Andrew Vaughn breaks ‘slump’ with homer, double in White Sox’ 12-3 victory over Tigers

Lance Lynn grinds out six innings and the White Sox hit three triples to improve to 8-3 on a 13-game stretch against the AL Central.

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Andrew Vaughn of the White Sox hits a home run against the Tigers in Detroit. (Getty Images)

Andrew Vaughn of the Chicago White Sox hits a two run fifth inning home run against the Tigers in Detroit. (Getty Images)


DETROIT — The term “slump” was presented to first baseman Andrew Vaughn before the game.

“I don’t like to call it that,” Vaughn said.

“That” was the 7-for-44 stretch Vaughn was in.

This is what he did to put it behind him: a two-run homer against Mason Englert, his sixth of the year, and an RBI double, adding to his team-leading 34 RBI, in the White Sox’ 12-3 victory Friday against the Tigers at Comerica Park.

Andrew Benintendi, Clint Frazier and Yoan Moncada gave the Sox three triples in a game for the first time since 2017, Tim Anderson had four hits and right-hander Lance Lynn survived throwing 56 pitches in the first two innings to complete six innings of three-run (one earned) ball as the Sox won for the sixth time in eight games.

“It’s baseball, there are so many ups and downs,” Vaughn said. “When you’re going good, everyone knows what that feels like, and when you’re not going as good, they know what that feels like, too. You just try to stay in the middle, try to keep the ebbs and flows as smooth as possible.”

The Sox (22-31) have been down and up and are 8-3 on a 13-game stretch through the American League Central with two more games against the Tigers (23-26) this weekend as they try to establish themselves as a player in a winnable division.

They are still clawing back from a 7-21 start.

“That was one of the toughest stretches in baseball I’ve ever seen,” Vaughn said. “A lot of our guys felt it, and we just pushed through and came out on the other side. We’ve just got to keep going and keep playing.”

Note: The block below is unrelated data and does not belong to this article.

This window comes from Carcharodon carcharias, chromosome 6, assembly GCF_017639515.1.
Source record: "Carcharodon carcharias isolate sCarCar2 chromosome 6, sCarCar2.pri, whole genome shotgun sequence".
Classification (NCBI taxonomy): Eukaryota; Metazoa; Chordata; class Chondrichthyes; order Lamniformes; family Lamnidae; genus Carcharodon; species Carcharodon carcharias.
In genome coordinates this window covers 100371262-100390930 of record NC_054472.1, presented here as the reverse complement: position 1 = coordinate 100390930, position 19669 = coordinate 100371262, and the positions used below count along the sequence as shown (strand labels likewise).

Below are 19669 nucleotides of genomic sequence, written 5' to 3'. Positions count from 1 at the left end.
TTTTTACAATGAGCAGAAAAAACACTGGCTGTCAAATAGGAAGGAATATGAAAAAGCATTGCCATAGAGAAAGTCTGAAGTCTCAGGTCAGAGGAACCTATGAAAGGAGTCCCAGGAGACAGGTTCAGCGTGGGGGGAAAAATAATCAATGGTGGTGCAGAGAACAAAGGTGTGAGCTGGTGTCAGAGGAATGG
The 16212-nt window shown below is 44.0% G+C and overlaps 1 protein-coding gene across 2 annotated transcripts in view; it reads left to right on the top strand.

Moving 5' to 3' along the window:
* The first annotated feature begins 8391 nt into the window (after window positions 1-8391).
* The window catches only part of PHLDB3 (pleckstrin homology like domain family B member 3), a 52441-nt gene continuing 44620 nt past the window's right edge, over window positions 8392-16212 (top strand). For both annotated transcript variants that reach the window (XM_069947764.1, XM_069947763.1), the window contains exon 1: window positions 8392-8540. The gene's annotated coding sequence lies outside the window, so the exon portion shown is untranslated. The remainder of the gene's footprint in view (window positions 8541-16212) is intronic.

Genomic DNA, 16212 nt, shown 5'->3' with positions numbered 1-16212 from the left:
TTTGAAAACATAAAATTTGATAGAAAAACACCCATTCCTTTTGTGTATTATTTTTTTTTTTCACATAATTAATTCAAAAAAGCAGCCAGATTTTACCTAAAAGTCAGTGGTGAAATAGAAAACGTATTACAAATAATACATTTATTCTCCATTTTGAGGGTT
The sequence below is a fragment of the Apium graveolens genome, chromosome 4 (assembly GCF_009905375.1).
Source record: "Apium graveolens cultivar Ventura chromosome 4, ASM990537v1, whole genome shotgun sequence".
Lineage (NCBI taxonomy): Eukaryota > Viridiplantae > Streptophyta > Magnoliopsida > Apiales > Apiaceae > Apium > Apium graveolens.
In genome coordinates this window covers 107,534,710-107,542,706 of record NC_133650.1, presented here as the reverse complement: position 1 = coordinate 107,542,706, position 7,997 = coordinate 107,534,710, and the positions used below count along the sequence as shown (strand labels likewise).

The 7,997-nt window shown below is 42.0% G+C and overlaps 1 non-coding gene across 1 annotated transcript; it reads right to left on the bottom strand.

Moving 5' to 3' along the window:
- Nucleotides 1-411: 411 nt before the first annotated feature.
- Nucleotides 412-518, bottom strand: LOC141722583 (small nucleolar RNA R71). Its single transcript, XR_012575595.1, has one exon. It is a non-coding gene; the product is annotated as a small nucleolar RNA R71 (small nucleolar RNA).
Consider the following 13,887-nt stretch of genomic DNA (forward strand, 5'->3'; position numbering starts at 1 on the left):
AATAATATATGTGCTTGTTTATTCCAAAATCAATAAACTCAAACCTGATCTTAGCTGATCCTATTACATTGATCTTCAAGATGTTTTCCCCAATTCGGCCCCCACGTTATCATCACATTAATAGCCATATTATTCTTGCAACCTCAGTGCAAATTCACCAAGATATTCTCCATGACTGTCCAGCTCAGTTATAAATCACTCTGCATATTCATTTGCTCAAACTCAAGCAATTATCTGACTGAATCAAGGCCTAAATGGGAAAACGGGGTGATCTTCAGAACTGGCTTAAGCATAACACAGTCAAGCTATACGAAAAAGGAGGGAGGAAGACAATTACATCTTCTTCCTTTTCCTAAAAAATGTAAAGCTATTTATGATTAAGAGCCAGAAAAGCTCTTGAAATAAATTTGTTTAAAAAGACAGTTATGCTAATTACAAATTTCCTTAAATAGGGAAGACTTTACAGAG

Expectations for Vaughn, replacing Jose Abreu at first base, have been lofty. So he has been quietly shouldering that, as well.

“If you talk to him, he’ll be the first one to tell you he’s not swinging it like he wants to,” manager Pedro Grifol said before the game. “Like many of our guys, they’re one swing away, one at-bat away from locking in and being really good for a long period of time. Just like he was early on in the season when he really was swinging it well and feeling good.”

Surviving shaky defensive support and a number of missed called strikes by umpire Alan Porter, Lynn (4-5, 5.83 ERA) allowed three hits and five walks and struck out five to improve to 6-0 in his last six starts against the Tigers.

The Sox had 17 hits, including three by Moncada, who drove in three runs. He also had two defensive miscues in the first inning without getting charged with an error.

After two labor-intensive innings, Lynn did well to complete six.

“The old body gets moving, and you get [ticked] off a little bit, and things start happening,” Lynn said.

Lynn had reasons to be frustrated, including the defense, Porter’s inconsistent zone and the walks. But Grifol called it Lynn’s best outing of the year.

“To be honest, it was a frustrating evening when you get three runs in the first, and you load the bases, but all in all they scored a bunch of runs for me and played good defense,” Lynn said. “I have to be more efficient and not walk as many people.”

As he often does, Lynn yelled into his glove or into open space for all to see, depending on the moment.

“He’s the hardest on himself; he really is,” Vaughn said. “He wants to be a perfectionist, as all pitchers do. He misses a pitch, he gets mad about it. He makes a pitch, he gets excited about it. It’s really cool to see. It’s how baseball should be, should be having fun.”

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